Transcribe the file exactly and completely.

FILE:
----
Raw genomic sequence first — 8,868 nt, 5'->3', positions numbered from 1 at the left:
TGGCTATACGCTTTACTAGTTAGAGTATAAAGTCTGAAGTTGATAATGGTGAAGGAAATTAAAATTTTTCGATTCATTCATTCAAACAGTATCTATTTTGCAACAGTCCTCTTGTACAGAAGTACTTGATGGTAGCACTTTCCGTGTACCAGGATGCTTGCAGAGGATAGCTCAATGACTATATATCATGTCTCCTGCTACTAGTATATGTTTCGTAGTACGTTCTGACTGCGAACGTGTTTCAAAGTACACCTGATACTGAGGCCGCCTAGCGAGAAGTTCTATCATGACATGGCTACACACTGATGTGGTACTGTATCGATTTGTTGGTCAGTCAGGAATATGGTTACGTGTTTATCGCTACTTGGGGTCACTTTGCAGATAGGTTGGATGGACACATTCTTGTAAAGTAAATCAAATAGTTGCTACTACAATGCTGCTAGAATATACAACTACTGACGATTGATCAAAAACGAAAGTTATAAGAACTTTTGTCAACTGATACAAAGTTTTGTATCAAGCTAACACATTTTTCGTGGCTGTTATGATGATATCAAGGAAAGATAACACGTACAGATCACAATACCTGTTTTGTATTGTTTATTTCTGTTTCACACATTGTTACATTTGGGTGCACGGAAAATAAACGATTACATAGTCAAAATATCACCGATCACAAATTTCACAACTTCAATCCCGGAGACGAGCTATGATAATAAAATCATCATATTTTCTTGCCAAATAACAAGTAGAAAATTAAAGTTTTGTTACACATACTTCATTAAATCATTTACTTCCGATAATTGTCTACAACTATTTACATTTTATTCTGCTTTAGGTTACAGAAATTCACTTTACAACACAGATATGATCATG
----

Raw genomic sequence first — 8,868 nt, 5'->3', positions numbered from 1 at the left:
TGGCTATACGCTTTACTAGTTAGAGTATAAAGTCTGAAGTTGATAATGGTGAAGGAAATTAAAATTTTTCGATTCATTCATTCAAACAGTATCTATTTTGCAACAGTCCTCTTGTACAGAAGTACTTGATGGTAGCACTTTCCGTGTACCAGGATGCTTGCAGAGGATAGCTCAATGACTATATATCATGTCTCCTGCTACTAGTATATGTTTCGTAGTACGTTCTGACTGCGAACGTGTTTCAAAGTACACCTGATACTGAGGCCGCCTAGCGAGAAGTTCTATCATGACATGGCTACACACTGATGTGGTACTGTATCGATTTGTTGGTCAGTCAGGAATATGGTTACGTGTTTATCGCTACTTGGGGTCACTTTGCAGATAGGTTGGATGGACACATTCTTGTAAAGTAAATCAAATAGTTGCTACTACAATGCTGCTAGAATATACAACTACTGACGATTGATCAAAAACGAAAGTTATAAGAACTTTTGTCAACTGATACAAAGTTTTGTATCAAGCTAACACATTTTTCGTGGCTGTTATGATGATATCAAGGAAAGATAACACGTACAGATCACAATACCTGTTTTGTATTGTTTATTTCTGTTTCACACATTGTTACATTTGGGTGCACGGAAAATAAACGATTACATAGTCAAAATATCACCGATCACAAATTTCACAACTTCAATCCCGGAGACGAGCTATGATAATAAAATCATCATATTTTCTTGCCAAATAACAAGTAGAAAATTAAAGTTTTGTTACACATACTTCATTAAATCATTTACTTCCGATAATTGTCTACAACTATTTACATTTTATTCTGCTTTAGGTTACAGAAATTCACTTTACAACACAGATATGATCATG